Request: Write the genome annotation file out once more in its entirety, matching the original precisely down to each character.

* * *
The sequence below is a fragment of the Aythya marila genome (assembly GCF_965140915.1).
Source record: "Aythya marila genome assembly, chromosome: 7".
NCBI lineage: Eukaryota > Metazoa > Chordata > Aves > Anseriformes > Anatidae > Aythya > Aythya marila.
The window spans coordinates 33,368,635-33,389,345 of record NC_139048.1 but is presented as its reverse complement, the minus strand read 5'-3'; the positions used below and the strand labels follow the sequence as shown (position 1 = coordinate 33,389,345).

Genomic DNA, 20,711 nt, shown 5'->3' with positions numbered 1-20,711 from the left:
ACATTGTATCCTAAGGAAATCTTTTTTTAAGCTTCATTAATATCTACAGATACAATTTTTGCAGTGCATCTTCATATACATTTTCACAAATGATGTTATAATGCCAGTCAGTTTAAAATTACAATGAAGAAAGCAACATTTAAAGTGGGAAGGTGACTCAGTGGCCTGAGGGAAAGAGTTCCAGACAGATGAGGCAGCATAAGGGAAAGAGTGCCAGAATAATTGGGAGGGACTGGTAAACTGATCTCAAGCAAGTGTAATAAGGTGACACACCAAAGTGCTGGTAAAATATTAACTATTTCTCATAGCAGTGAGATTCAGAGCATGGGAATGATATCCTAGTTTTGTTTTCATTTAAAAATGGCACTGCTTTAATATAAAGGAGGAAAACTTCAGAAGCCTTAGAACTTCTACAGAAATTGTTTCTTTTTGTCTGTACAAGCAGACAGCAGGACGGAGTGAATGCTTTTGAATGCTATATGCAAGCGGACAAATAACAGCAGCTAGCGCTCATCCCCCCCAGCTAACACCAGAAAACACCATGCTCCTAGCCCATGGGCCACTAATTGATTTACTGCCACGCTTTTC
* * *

The sequence below is a fragment of the Aythya marila genome (assembly GCF_965140915.1).
Source record: "Aythya marila genome assembly, chromosome: 7".
NCBI lineage: Eukaryota > Metazoa > Chordata > Aves > Anseriformes > Anatidae > Aythya > Aythya marila.
The window spans coordinates 33,368,635-33,389,345 of record NC_139048.1 but is presented as its reverse complement, the minus strand read 5'-3'; the positions used below and the strand labels follow the sequence as shown (position 1 = coordinate 33,389,345).

Genomic DNA, 20,711 nt, shown 5'->3' with positions numbered 1-20,711 from the left:
ACATTGTATCCTAAGGAAATCTTTTTTTAAGCTTCATTAATATCTACAGATACAATTTTTGCAGTGCATCTTCATATACATTTTCACAAATGATGTTATAATGCCAGTCAGTTTAAAATTACAATGAAGAAAGCAACATTTAAAGTGGGAAGGTGACTCAGTGGCCTGAGGGAAAGAGTTCCAGACAGATGAGGCAGCATAAGGGAAAGAGTGCCAGAATAATTGGGAGGGACTGGTAAACTGATCTCAAGCAAGTGTAATAAGGTGACACACCAAAGTGCTGGTAAAATATTAACTATTTCTCATAGCAGTGAGATTCAGAGCATGGGAATGATATCCTAGTTTTGTTTTCATTTAAAAATGGCACTGCTTTAATATAAAGGAGGAAAACTTCAGAAGCCTTAGAACTTCTACAGAAATTGTTTCTTTTTGTCTGTACAAGCAGACAGCAGGACGGAGTGAATGCTTTTGAATGCTATATGCAAGCGGACAAATAACAGCAGCTAGCGCTCATCCCCCCCAGCTAACACCAGAAAACACCATGCTCCTAGCCCATGGGCCACTAATTGATTTACTGCCACGCTTTTC